The move of hard-line Muslim militants to attack Israel now, after the withdrawal, evinces the degree to which there is disarray among armed groups whose raison detre was to attack Israel. While some say that they would only focus on pushing Israel back to the territorial lines of 1967, when Israel occupied the West Bank and Gaza Strip, others view themselves as in a battle for the destruction of the Jewish state.

For a change, both Israeli and Palestinian officials laid blame on militants for the flare-up. "We were all shocked and pained by what happened in Gaza," Abbas said, calling for an end to "armed parades and disruptions in civilian areas at the expense of serious work and of the rule of law."

While most Israeli and PA sources viewed Friday's bombing as Hamas's fault - the Palestinian interior minister called it an internal "accident," indicating that someone was working on building a bomb - Hamas blamed it on Israel.

Moreover, it began to paint the PA as a collaborator with Israel, in an attempt to turn public opinion against Abbas's government.

"The PA Interior Ministry is playing the role of the "Satan's lawyer," says Hamas leader Dr. Mahmoud al-Zahhar, because it had taken on the role of defending Israel and launching media campaigns against the Islamic resistance group, Hamas.

"The PA stance, and that of its spokesmen, indicate that the ministry's task is to wage a media war against Hamas and to market the Israeli stance," says Mr. Zahhar, who charged that the flare-up was orchestrated by Israel as a way to block Hamas from participating in legislative elections scheduled for next January.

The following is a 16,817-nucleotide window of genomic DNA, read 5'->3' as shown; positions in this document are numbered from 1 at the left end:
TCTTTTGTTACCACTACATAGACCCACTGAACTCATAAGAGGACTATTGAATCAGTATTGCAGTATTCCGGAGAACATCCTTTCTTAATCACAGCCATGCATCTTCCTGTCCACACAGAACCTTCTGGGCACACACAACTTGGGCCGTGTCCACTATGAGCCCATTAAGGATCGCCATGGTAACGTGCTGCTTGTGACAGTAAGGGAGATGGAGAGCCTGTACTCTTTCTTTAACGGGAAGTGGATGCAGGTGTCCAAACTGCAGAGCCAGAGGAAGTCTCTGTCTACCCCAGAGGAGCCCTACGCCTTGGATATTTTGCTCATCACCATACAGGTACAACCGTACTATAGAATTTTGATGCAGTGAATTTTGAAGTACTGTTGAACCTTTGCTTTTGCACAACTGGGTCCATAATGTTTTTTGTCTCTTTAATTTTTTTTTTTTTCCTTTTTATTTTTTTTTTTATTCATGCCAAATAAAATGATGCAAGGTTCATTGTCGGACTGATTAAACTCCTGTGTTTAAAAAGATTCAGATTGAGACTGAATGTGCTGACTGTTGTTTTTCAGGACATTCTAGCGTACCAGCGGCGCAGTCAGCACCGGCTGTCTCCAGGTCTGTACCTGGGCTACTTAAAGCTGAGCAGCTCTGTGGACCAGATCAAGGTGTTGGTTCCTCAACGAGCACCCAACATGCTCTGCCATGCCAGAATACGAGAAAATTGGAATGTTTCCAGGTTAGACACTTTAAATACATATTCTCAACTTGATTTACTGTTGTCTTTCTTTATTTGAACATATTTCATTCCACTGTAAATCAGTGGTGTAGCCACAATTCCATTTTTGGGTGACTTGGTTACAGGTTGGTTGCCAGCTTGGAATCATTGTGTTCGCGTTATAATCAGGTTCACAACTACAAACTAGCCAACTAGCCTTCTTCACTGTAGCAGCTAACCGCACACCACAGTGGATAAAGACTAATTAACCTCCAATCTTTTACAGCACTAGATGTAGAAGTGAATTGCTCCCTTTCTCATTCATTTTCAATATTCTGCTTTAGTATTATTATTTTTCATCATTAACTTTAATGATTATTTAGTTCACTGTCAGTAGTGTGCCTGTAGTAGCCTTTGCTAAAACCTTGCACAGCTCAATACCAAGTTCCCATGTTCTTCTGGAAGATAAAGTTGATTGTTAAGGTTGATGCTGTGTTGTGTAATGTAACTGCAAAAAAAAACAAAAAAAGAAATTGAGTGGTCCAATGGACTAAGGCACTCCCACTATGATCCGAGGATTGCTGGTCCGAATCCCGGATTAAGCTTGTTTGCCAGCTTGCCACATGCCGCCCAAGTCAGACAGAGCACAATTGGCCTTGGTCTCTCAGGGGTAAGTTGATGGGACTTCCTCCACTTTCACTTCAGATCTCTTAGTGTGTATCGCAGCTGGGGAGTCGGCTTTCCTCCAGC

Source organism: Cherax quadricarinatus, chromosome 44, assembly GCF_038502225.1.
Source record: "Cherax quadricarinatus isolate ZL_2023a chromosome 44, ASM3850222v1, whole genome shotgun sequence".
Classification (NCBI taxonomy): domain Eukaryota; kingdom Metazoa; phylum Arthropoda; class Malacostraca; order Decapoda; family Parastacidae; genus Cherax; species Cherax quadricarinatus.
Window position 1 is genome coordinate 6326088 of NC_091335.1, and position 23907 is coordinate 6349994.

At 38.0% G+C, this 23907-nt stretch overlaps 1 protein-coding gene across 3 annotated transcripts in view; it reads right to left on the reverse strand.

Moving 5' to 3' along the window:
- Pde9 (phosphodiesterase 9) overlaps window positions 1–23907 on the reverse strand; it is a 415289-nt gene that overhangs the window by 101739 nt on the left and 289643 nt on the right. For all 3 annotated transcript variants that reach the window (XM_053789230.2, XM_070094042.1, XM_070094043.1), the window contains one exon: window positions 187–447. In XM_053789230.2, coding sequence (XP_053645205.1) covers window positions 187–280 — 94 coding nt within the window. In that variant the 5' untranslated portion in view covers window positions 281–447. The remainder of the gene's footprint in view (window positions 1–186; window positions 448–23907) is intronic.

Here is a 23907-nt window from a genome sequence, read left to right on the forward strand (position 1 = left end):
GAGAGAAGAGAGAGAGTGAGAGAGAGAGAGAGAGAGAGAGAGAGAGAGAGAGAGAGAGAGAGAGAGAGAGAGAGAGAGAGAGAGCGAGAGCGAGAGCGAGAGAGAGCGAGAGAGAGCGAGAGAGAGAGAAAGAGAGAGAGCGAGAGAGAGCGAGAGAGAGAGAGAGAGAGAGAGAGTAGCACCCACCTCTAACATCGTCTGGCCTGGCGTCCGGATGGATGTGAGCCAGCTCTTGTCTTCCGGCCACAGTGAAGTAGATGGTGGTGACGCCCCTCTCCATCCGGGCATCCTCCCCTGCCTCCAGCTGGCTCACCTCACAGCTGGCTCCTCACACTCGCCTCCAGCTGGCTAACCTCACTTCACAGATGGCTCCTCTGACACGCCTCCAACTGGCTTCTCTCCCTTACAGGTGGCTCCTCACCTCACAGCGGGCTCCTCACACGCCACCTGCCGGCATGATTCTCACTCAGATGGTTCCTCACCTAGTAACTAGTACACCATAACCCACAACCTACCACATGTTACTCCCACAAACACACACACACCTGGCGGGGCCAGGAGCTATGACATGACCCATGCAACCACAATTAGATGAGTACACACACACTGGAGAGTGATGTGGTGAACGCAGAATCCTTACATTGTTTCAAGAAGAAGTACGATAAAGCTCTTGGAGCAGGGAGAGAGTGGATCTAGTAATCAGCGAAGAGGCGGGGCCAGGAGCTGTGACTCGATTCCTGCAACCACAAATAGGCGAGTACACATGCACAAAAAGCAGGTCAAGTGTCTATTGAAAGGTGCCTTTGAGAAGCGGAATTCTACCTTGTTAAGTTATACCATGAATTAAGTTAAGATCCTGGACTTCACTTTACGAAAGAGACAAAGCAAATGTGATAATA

Israel has asked for international support for its position that Hamas should be barred from participating in the elections, a point of contention for PA leaders who hope to coax Hamas into the political system. But reining in militant groups, which Sharon says is a prerequisite for any earnest return to Israeli-Palestinian peace talks, will prove a formidable task.

One of the groups that has begun to assert its power at the PA's expense is the Popular Resistance Committee (PRC), a group of militants who come from a variety of different ideological viewpoints and are deeply critical of corruption in the PA.

In an interview in Gaza, the head of the PRC says the group would move its focus to the West Bank, and that one of their strategies would be to kidnap Israeli soldiers. "If Israel returned to the '67 borders, gave up East Jerusalem, and released all its Palestinian prisoners, we would cease fighting," says Jamal Abu Samahadhana, leader of the PRC.

Sharon's political fight

Compared with Abbas, analysts note that Sharon's political career is far more endangered. If Abbas does face the postponed no-confidence motion, he would most likely be forced to change his cabinet. He will not be forced to step down as he was elected by a direct vote.

Sharon, however, could find himself pushed out of his job. His fate as head of the Likud rests with the party's central committee members, who are considered to be significantly more right wing than Likud voters overall.

A poll in the Israeli daily Maariv showed there was a majority of members who wanted to oust Sharon. That is a trend he will have a difficult time reversing, wrote Nahum Barnea in the Yedioth Ahronoth newspaper, especially when it is occurring "under the shadow of Kassam rockets."

Ayas Sabah in Gaza contributed to this report.